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Decline in EPA Enforcement Endangers Americans

One afternoon during the summer of 2013, hundreds of pounds of toxic ash and steam exploded out of a hazardous waste incinerator and onto nearby homes in East Liverpool, Ohio. This ash contained toxic chemicals and levels of lead and arsenic that the Ohio Department of Health said could be hazardous to small children. Lead has long been known to damage children’s brains and nervous system development.

The regional EPA official responsible for investigating this incident determined that the hazardous waste incinerator – Heritage Thermal – had repeatedly released illegal amounts of pollution into the air, including during that explosion. The official submitted a formal letter of complaint toward the end of President Obama’s term, indicating that these Clean Air Act violations could warrant fines and legal action, but no action has been taken since President Trump took office. In response to this lack of action, the City Council of East Liverpool sent a protest letter to the EPA in November 2017.

A recent investigation by the New York Times found more than a dozen facilities like Heritage Thermal that received violation notices from the EPA toward the end of President Obama’s term, but have not faced enforcement actions under President Trump. These data, which the Environmental Integrity Project provided the Times with, show that enforcement actions have dropped significantly across the board under Scott Pruitt’s EPA, endangering people in communities across the U.S.

This sharp drop in enforcement is not simply the product of switching from a Democratic administration to a Republican one – current EPA enforcement is much lower than under the George W. Bush administration too. According to the Times, during Scott Pruitt’s first nine months, the EPA filed about one-third fewer civil cases than it did under President Obama, and about one-quarter fewer cases than under President Bush. The agency has also sought $50.4 million in civil penalties – about 61 percent less than under President Obama and about 30 percent less than under President Bush, accounting for inflation.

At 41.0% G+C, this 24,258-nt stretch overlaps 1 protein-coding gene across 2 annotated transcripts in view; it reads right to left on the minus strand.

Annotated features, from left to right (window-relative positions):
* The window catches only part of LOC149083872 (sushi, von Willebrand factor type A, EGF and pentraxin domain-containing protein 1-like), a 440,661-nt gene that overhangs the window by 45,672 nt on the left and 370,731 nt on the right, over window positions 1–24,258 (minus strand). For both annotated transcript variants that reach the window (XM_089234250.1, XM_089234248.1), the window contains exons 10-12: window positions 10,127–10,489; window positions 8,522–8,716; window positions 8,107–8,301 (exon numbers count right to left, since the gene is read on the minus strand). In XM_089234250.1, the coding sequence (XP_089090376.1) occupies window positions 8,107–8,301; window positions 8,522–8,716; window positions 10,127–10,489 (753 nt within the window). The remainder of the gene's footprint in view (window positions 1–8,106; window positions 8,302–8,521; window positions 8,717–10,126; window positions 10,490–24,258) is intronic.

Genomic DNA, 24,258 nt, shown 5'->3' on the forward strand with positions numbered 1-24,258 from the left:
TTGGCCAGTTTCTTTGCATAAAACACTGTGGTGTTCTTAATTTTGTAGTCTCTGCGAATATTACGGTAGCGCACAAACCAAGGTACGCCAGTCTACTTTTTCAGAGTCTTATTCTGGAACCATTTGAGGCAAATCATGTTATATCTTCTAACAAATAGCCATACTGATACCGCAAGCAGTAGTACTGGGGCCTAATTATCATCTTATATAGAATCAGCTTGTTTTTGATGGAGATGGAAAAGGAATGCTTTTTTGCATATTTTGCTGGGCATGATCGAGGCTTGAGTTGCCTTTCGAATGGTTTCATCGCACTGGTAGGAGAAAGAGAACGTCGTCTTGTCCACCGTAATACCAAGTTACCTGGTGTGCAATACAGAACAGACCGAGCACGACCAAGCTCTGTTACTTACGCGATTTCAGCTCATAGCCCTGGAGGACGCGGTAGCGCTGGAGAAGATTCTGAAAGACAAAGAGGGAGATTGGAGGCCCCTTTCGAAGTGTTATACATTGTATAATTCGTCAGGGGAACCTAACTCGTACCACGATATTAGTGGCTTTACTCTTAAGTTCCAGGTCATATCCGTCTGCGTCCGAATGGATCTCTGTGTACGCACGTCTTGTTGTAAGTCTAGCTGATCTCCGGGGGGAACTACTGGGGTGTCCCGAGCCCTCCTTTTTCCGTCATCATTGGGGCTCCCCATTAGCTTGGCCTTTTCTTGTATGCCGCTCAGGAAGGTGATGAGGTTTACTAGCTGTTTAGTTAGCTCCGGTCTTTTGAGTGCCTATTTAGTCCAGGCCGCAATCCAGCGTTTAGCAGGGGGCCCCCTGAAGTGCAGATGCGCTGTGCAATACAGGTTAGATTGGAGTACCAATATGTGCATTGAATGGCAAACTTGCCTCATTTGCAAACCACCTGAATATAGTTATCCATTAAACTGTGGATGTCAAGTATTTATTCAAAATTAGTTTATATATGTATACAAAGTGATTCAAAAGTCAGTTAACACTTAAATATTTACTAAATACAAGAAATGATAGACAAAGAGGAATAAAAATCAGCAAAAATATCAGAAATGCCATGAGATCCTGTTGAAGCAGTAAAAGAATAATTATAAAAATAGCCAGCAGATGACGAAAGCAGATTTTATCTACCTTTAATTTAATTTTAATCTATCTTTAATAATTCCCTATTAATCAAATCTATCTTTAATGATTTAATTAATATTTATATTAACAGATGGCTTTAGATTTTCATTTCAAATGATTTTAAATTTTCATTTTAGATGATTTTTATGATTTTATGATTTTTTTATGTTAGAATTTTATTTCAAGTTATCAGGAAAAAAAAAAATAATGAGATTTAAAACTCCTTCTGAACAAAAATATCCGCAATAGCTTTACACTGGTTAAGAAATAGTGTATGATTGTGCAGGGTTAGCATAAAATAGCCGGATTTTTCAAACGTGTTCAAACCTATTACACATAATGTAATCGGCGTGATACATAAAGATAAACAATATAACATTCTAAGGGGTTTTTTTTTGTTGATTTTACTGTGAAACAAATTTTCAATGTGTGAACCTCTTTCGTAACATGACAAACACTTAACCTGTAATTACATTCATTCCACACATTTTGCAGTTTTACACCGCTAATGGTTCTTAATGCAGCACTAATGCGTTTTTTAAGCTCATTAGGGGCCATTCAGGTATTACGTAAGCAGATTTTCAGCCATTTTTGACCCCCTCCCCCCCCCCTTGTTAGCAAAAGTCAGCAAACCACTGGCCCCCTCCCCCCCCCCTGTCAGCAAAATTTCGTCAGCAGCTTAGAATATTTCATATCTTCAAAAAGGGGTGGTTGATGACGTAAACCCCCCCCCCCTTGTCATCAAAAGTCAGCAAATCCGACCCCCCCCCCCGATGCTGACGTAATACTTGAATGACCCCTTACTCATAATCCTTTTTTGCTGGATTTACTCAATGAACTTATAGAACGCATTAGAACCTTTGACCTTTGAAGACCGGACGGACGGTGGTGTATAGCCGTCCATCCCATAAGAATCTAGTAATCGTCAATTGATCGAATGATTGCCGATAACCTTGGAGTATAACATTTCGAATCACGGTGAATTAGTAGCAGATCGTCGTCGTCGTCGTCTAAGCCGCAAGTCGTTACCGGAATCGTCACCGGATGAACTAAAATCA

This dramatic drop in enforcement may just be the beginning – the Trump administration has proposed cutting funding for EPA enforcement activities by 24 percent and the EPA’s overall budget by 31 percent. Frontier Group’s recent report series, Rough Waters Ahead, documents the impacts these cuts would have on our waterways across the nation – from Puget Sound to the Great Lakes to the Delaware River. States and tribes currently rely on EPA grants for many essential activities, like dealing with stormwater and agricultural runoff and locating and cleaning up storage tanks that are leaking oil and other hazardous products into groundwater. Under the proposed plan, these crucial programs would be eliminated. Another particularly concerning part of the budget is the proposal to cut the Superfund cleanup program by 30 percent – this funding is used to clean up the nation’s most threatening toxic and hazardous sites.

As the Times story and our recent reports document, the unravelling of environmental protections is putting Americans’ health and safety at risk. Holding polluters accountable through strict enforcement of our environmental laws and cleaning up existing pollution is not a choice for each new administration – it is a legal requirement and duty, one that Americans and our political leaders should work to ensure that the Trump administration fulfills.